Russia’s Opposition Gets A Foothold in Moscow Elections

The Kremlin’s control over the electoral process in Russia rests on many factors, but the most important one seems to be ballot access. “The main mechanism for the government’s electoral ‘victories’ is not fraud, but the disqualification of [opposition] candidates,” notes anticorruption campaigner Alexei Navalny. “When everyone can participate in the elections, ‘Putin’s majority’ falls apart.” His own mayoral campaign in Moscow in 2013 was a case in point: after the authorities allowed him on the ballot to demonstrate the supposed lack of support for the opposition, Navalny scored a stunning upset, receiving nearly 30 percent of the vote. That same year, opposition leader Boris Nemtsov actually won an election in the Yaroslavl Region, becoming the first “non-systemic” politician in Russia to secure a seat in the legislature.

Last Sunday’s municipal elections in Moscow showed once again that—even with unfair play and administrative pressure by the authorities—the democratic alternative attracts significant support when it is actually present on the ballot. Of the 1,047 candidates nominated by United Democrats—a broad pro-democracy coalition that included members of the liberal Yabloko party, the Open Russia movement, Solidarity, and nonpartisan opposition activists—267 won seats on the city’s district councils. The pro-democracy opposition—even according to the official count—is now the second-largest political force in the Russian capital behind Vladimir Putin’s United Russia party. In fact, 17 district councils in Moscow now have opposition majorities—including, symbolically, Putin’s home district of Gagarinsky. Open Russia, a relative newcomer on the political scene, helped elect 67 activists to Moscow’s municipal councils. Mikhail Khodorkovsky, the movement’s founder, affirmed that these results show the inadequacy of the strategy of boycotting elections, and stressed the need to participate in the political process.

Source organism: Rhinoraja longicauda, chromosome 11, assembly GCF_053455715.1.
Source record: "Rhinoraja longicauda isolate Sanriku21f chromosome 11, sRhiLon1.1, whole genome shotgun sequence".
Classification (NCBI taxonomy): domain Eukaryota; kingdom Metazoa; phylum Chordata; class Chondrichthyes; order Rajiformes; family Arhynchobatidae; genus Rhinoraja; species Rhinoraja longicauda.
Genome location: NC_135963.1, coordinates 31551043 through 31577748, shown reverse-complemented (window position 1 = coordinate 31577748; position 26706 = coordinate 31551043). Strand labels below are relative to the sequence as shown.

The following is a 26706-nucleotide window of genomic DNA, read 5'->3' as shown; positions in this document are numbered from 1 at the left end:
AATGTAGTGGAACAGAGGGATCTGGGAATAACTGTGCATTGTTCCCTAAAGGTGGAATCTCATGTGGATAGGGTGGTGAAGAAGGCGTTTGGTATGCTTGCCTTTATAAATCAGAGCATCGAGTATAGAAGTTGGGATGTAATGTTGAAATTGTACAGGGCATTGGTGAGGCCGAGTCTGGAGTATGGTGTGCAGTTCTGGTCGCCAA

“We have broken through this window, and will continue to advance,” Dmitri Gudkov, former member of Russia’s parliament and the informal leader of United Democrats, commented on Sunday’s results. “It is evident that there is a demand for change in our country, and for new faces. There is fatigue with the [current] political system.” Gudkov is now planning to run for Moscow mayor in next year’s vote. Commentators are comparing the opposition’s gains to the first cautious successes of pro-democracy forces in Soviet elections in the late 1980s. Back then, it did not take long for the streams to turn into a tide.

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